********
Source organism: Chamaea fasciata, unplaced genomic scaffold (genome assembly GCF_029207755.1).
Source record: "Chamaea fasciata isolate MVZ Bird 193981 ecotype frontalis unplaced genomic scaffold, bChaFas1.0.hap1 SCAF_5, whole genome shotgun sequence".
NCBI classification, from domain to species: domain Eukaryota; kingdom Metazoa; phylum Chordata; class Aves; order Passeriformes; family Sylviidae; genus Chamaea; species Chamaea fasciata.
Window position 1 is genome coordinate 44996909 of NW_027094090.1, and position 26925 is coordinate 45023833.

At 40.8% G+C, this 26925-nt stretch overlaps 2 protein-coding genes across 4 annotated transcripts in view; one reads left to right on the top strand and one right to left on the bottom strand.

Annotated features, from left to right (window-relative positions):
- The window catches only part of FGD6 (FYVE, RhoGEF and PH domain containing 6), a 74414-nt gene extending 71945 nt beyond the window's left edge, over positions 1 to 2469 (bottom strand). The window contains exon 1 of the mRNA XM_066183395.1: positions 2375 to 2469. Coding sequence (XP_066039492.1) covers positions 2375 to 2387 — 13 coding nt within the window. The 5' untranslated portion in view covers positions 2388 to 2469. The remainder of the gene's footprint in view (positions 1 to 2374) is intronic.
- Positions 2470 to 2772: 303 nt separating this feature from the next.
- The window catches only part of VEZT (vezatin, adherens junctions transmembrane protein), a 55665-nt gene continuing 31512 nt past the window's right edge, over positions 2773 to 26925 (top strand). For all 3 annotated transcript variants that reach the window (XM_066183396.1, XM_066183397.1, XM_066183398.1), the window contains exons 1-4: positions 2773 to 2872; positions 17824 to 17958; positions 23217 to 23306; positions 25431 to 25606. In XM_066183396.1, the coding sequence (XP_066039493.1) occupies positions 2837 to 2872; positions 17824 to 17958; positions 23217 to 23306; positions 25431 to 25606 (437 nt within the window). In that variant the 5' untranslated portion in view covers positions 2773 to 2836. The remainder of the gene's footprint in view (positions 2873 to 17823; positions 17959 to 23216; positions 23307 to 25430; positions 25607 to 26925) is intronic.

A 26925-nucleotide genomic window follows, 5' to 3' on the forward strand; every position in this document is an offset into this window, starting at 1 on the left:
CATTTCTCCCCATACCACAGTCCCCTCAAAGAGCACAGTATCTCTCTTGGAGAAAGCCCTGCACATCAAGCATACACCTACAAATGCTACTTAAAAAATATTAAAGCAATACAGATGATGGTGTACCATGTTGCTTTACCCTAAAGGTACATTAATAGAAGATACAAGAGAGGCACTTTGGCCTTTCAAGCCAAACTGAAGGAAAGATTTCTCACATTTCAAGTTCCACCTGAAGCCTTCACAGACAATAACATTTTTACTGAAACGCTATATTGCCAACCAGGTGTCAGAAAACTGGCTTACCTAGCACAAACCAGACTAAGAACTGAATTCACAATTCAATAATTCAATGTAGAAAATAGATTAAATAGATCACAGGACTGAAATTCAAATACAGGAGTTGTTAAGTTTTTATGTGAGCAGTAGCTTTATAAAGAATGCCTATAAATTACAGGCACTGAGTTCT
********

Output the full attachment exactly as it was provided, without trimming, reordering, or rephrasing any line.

Source organism: Chamaea fasciata, unplaced genomic scaffold (genome assembly GCF_029207755.1).
Source record: "Chamaea fasciata isolate MVZ Bird 193981 ecotype frontalis unplaced genomic scaffold, bChaFas1.0.hap1 SCAF_5, whole genome shotgun sequence".
NCBI classification, from domain to species: domain Eukaryota; kingdom Metazoa; phylum Chordata; class Aves; order Passeriformes; family Sylviidae; genus Chamaea; species Chamaea fasciata.
Window position 1 is genome coordinate 44996909 of NW_027094090.1, and position 26925 is coordinate 45023833.

At 40.8% G+C, this 26925-nt stretch overlaps 2 protein-coding genes across 4 annotated transcripts in view; one reads left to right on the top strand and one right to left on the bottom strand.

Annotated features, from left to right (window-relative positions):
- The window catches only part of FGD6 (FYVE, RhoGEF and PH domain containing 6), a 74414-nt gene extending 71945 nt beyond the window's left edge, over positions 1 to 2469 (bottom strand). The window contains exon 1 of the mRNA XM_066183395.1: positions 2375 to 2469. Coding sequence (XP_066039492.1) covers positions 2375 to 2387 — 13 coding nt within the window. The 5' untranslated portion in view covers positions 2388 to 2469. The remainder of the gene's footprint in view (positions 1 to 2374) is intronic.
- Positions 2470 to 2772: 303 nt separating this feature from the next.
- The window catches only part of VEZT (vezatin, adherens junctions transmembrane protein), a 55665-nt gene continuing 31512 nt past the window's right edge, over positions 2773 to 26925 (top strand). For all 3 annotated transcript variants that reach the window (XM_066183396.1, XM_066183397.1, XM_066183398.1), the window contains exons 1-4: positions 2773 to 2872; positions 17824 to 17958; positions 23217 to 23306; positions 25431 to 25606. In XM_066183396.1, the coding sequence (XP_066039493.1) occupies positions 2837 to 2872; positions 17824 to 17958; positions 23217 to 23306; positions 25431 to 25606 (437 nt within the window). In that variant the 5' untranslated portion in view covers positions 2773 to 2836. The remainder of the gene's footprint in view (positions 2873 to 17823; positions 17959 to 23216; positions 23307 to 25430; positions 25607 to 26925) is intronic.

A 26925-nucleotide genomic window follows, 5' to 3' on the forward strand; every position in this document is an offset into this window, starting at 1 on the left:
CATTTCTCCCCATACCACAGTCCCCTCAAAGAGCACAGTATCTCTCTTGGAGAAAGCCCTGCACATCAAGCATACACCTACAAATGCTACTTAAAAAATATTAAAGCAATACAGATGATGGTGTACCATGTTGCTTTACCCTAAAGGTACATTAATAGAAGATACAAGAGAGGCACTTTGGCCTTTCAAGCCAAACTGAAGGAAAGATTTCTCACATTTCAAGTTCCACCTGAAGCCTTCACAGACAATAACATTTTTACTGAAACGCTATATTGCCAACCAGGTGTCAGAAAACTGGCTTACCTAGCACAAACCAGACTAAGAACTGAATTCACAATTCAATAATTCAATGTAGAAAATAGATTAAATAGATCACAGGACTGAAATTCAAATACAGGAGTTGTTAAGTTTTTATGTGAGCAGTAGCTTTATAAAGAATGCCTATAAATTACAGGCACTGAGTTCT